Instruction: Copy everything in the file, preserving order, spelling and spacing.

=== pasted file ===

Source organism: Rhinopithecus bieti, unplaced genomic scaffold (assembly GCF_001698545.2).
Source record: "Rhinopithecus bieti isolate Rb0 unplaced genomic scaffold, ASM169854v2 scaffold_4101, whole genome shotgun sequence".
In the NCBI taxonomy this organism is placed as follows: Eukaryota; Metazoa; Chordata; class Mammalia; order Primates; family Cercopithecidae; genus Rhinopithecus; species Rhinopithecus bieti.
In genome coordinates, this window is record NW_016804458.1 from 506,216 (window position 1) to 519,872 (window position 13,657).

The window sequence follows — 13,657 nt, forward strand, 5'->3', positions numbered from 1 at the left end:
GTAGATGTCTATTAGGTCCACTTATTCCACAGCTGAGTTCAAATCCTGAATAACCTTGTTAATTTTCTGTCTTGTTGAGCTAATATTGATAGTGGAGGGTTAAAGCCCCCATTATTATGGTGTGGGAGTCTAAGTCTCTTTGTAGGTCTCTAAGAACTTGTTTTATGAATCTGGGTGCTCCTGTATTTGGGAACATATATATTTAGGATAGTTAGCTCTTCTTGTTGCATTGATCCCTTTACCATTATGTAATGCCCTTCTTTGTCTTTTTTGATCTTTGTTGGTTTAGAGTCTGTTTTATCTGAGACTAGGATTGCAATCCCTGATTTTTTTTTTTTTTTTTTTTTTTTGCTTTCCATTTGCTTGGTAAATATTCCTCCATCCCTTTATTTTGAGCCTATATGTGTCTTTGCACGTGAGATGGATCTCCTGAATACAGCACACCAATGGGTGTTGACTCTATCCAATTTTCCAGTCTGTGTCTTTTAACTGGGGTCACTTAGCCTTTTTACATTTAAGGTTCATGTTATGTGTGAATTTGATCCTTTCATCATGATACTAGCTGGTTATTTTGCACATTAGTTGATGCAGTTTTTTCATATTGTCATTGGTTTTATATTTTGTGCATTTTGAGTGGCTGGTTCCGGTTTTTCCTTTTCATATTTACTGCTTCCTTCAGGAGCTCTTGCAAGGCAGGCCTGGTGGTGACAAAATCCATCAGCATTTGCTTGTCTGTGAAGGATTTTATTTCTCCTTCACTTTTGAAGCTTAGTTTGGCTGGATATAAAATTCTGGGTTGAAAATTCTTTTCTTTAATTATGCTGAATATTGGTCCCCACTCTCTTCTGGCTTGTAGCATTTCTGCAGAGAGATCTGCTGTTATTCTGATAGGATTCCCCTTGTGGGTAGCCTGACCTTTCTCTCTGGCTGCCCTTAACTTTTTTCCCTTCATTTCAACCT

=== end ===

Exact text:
Source organism: Rhinopithecus bieti, unplaced genomic scaffold (assembly GCF_001698545.2).
Source record: "Rhinopithecus bieti isolate Rb0 unplaced genomic scaffold, ASM169854v2 scaffold_4101, whole genome shotgun sequence".
In the NCBI taxonomy this organism is placed as follows: Eukaryota; Metazoa; Chordata; class Mammalia; order Primates; family Cercopithecidae; genus Rhinopithecus; species Rhinopithecus bieti.
In genome coordinates, this window is record NW_016804458.1 from 506,216 (window position 1) to 519,872 (window position 13,657).

The window sequence follows — 13,657 nt, forward strand, 5'->3', positions numbered from 1 at the left end:
GTAGATGTCTATTAGGTCCACTTATTCCACAGCTGAGTTCAAATCCTGAATAACCTTGTTAATTTTCTGTCTTGTTGAGCTAATATTGATAGTGGAGGGTTAAAGCCCCCATTATTATGGTGTGGGAGTCTAAGTCTCTTTGTAGGTCTCTAAGAACTTGTTTTATGAATCTGGGTGCTCCTGTATTTGGGAACATATATATTTAGGATAGTTAGCTCTTCTTGTTGCATTGATCCCTTTACCATTATGTAATGCCCTTCTTTGTCTTTTTTGATCTTTGTTGGTTTAGAGTCTGTTTTATCTGAGACTAGGATTGCAATCCCTGATTTTTTTTTTTTTTTTTTTTTTTTGCTTTCCATTTGCTTGGTAAATATTCCTCCATCCCTTTATTTTGAGCCTATATGTGTCTTTGCACGTGAGATGGATCTCCTGAATACAGCACACCAATGGGTGTTGACTCTATCCAATTTTCCAGTCTGTGTCTTTTAACTGGGGTCACTTAGCCTTTTTACATTTAAGGTTCATGTTATGTGTGAATTTGATCCTTTCATCATGATACTAGCTGGTTATTTTGCACATTAGTTGATGCAGTTTTTTCATATTGTCATTGGTTTTATATTTTGTGCATTTTGAGTGGCTGGTTCCGGTTTTTCCTTTTCATATTTACTGCTTCCTTCAGGAGCTCTTGCAAGGCAGGCCTGGTGGTGACAAAATCCATCAGCATTTGCTTGTCTGTGAAGGATTTTATTTCTCCTTCACTTTTGAAGCTTAGTTTGGCTGGATATAAAATTCTGGGTTGAAAATTCTTTTCTTTAATTATGCTGAATATTGGTCCCCACTCTCTTCTGGCTTGTAGCATTTCTGCAGAGAGATCTGCTGTTATTCTGATAGGATTCCCCTTGTGGGTAGCCTGACCTTTCTCTCTGGCTGCCCTTAACTTTTTTCCCTTCATTTCAACCT